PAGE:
The title is click bait, but I can picture situations where we could replace lighting programmers with artificial intelligence using language understanding techniques that power Alexa, Google Assistance and Cortana. I’m going to discuss how I’m working on this using Microsoft language understanding and intelligence technology.
Most DMX Lighting control systems have a command line interface which supports a domain specific language for programming lights for theatre shows, concerts, tv and everything in between. The syntax is usually pretty similar across different manufacturers, but there always lies some subtle differences that can trip up experienced users when switching systems.
As I’ve been investigating how to create my language for users to program their shows on my control system, I’ve continually come back to the idea that the lighting industry has standardised what they do but its the tools that offer the variables.
An extreme of this is the theatre world where the lighting designer may call for specific fixtures and exact intensities. They may say something like “one and five at fifty percent”. The lighting programmer will then type in something like 1 + 5 @ 50 Enter on one brand of lighting consoles and perhaps Fixture 1 + 5 @ 5 on another console. The intent is the same but the specific syntax changes.
It’s currently the role of the lighting programmer to understand the intent of the designer and execute that on the hardware in front of them. The best lighting programmers can translate more abstract and complex queries into machine understandable commands using the domain-specific language of the control system their using. They understand the lighting consoles every feature and are master translators. They’re a bridge between the creative and the technical, but they are still fundamentally just translating intents.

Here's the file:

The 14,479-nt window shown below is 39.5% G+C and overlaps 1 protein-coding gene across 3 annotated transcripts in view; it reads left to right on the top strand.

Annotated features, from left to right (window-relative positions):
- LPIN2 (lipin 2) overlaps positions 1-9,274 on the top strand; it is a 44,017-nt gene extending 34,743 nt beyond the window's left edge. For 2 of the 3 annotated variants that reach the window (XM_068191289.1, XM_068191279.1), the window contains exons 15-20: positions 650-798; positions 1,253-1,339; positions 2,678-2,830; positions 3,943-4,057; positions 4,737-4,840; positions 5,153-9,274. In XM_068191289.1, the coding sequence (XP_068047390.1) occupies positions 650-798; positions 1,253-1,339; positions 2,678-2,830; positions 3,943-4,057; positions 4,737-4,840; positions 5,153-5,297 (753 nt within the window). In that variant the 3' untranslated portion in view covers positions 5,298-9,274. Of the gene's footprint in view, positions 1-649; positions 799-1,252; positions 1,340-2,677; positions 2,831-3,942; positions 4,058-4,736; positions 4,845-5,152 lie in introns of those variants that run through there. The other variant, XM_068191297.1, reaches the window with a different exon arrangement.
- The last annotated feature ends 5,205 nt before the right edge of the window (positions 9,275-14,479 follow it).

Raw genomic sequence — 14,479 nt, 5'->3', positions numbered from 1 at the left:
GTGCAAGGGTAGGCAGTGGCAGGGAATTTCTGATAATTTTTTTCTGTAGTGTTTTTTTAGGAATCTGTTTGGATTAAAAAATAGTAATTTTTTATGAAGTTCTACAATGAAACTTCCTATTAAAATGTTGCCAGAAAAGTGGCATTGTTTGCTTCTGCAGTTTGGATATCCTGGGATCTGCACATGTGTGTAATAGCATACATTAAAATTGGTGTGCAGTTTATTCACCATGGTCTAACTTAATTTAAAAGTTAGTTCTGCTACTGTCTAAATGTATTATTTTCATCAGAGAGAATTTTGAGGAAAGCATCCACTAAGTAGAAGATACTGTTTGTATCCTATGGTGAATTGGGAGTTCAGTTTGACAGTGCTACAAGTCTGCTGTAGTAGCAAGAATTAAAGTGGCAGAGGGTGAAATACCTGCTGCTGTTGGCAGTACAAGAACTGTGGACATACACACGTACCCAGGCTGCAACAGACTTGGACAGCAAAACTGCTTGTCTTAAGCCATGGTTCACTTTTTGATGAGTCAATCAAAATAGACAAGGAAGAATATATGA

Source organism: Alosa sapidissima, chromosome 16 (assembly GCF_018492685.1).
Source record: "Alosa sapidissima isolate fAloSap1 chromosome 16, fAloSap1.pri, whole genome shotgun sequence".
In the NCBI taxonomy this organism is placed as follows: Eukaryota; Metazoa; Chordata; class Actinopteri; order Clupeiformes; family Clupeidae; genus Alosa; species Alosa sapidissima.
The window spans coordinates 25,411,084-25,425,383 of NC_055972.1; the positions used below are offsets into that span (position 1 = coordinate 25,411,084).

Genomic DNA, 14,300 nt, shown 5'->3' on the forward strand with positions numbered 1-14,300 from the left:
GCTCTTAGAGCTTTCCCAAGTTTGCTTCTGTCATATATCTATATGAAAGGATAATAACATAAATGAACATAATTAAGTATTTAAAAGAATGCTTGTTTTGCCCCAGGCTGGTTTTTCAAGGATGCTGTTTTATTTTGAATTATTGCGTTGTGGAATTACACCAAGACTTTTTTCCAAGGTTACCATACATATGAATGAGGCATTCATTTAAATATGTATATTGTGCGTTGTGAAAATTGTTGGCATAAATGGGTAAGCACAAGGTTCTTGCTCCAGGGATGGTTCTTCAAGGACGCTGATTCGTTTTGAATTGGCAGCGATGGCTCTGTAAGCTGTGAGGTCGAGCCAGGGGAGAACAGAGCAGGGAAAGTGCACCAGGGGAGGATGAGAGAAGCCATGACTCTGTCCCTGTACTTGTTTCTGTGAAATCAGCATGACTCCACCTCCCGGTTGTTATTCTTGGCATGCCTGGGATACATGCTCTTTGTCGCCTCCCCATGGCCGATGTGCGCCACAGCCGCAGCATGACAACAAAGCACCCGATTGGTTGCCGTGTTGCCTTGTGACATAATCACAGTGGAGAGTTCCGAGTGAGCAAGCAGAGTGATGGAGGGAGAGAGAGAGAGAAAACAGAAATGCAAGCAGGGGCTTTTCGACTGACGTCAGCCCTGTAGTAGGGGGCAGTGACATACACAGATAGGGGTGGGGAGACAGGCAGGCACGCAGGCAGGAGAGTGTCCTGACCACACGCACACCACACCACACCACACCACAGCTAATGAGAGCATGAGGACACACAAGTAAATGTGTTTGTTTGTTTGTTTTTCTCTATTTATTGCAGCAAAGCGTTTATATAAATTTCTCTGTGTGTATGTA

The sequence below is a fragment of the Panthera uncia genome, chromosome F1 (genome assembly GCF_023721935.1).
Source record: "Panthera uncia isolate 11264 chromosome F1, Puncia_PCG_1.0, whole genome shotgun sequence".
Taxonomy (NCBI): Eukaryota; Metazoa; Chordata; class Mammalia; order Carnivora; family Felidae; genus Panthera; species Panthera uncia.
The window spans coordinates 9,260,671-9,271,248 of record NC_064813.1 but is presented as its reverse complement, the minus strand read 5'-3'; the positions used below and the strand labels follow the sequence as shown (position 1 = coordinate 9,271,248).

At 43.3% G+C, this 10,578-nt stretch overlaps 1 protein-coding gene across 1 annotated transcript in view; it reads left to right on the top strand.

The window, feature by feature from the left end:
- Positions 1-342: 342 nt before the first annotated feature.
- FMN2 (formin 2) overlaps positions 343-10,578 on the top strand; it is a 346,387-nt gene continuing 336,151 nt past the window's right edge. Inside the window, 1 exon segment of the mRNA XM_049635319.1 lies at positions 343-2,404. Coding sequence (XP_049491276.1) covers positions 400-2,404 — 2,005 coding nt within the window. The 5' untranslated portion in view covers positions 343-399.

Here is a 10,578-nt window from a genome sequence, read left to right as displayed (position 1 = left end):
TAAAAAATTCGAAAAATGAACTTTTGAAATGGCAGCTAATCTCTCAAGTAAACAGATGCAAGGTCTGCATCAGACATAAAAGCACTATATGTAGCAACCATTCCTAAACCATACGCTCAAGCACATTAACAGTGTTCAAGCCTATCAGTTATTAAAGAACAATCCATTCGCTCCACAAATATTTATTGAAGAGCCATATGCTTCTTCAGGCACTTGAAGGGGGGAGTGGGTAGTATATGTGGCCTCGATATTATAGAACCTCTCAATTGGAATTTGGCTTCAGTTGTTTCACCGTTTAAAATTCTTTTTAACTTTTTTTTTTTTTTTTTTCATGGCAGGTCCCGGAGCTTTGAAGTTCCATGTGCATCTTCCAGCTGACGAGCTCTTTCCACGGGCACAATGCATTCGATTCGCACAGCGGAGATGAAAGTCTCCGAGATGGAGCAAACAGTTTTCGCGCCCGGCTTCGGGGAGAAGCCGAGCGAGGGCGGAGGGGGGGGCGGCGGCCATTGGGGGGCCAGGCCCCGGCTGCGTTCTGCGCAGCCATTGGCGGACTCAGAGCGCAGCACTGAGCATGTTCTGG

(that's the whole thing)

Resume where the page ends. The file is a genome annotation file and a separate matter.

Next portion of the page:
Removing the need for human translation
Voice to text would go some way to being able to remove the lighting programmer as for simple commands like the one demonstrated earlier, it’s easy to convert the utterance to an action, but most designers don’t build scenes like this. For more complex commands, the console will likely get it wrong, and with no feedback loop, it won’t have the opportunity to learn from its mistakes like a human.
This is where utilising AI will significantly help. I’m currently working on my console featuring the ability to use machine learning, powered by the cloud so that eventually, even the most complex of requests should be fulfilled by the console alone. While cloud-connected in a lighting console probably seems strange, it is just a stepping stone to a full-offline supported system.
Language Understanding with AI
Let me walk you through the training process as I go about teaching it to understand a range of syntax and utterances. I’ve started this in the blog post from scratch, but in reality, I have a fleshed out version of this with many more commands and supports syntax from a variety of consoles.
The first step is to create a new ‘App’ within the Language Understanding and Intelligence service (LUIS).
By default, our app has no intents as we’re able to build a solution to suit our needs and this isn’t a pre-canned or prebuilt solution. To get started we’ll try and define an intent to effect the Intensity parameter of a fixture.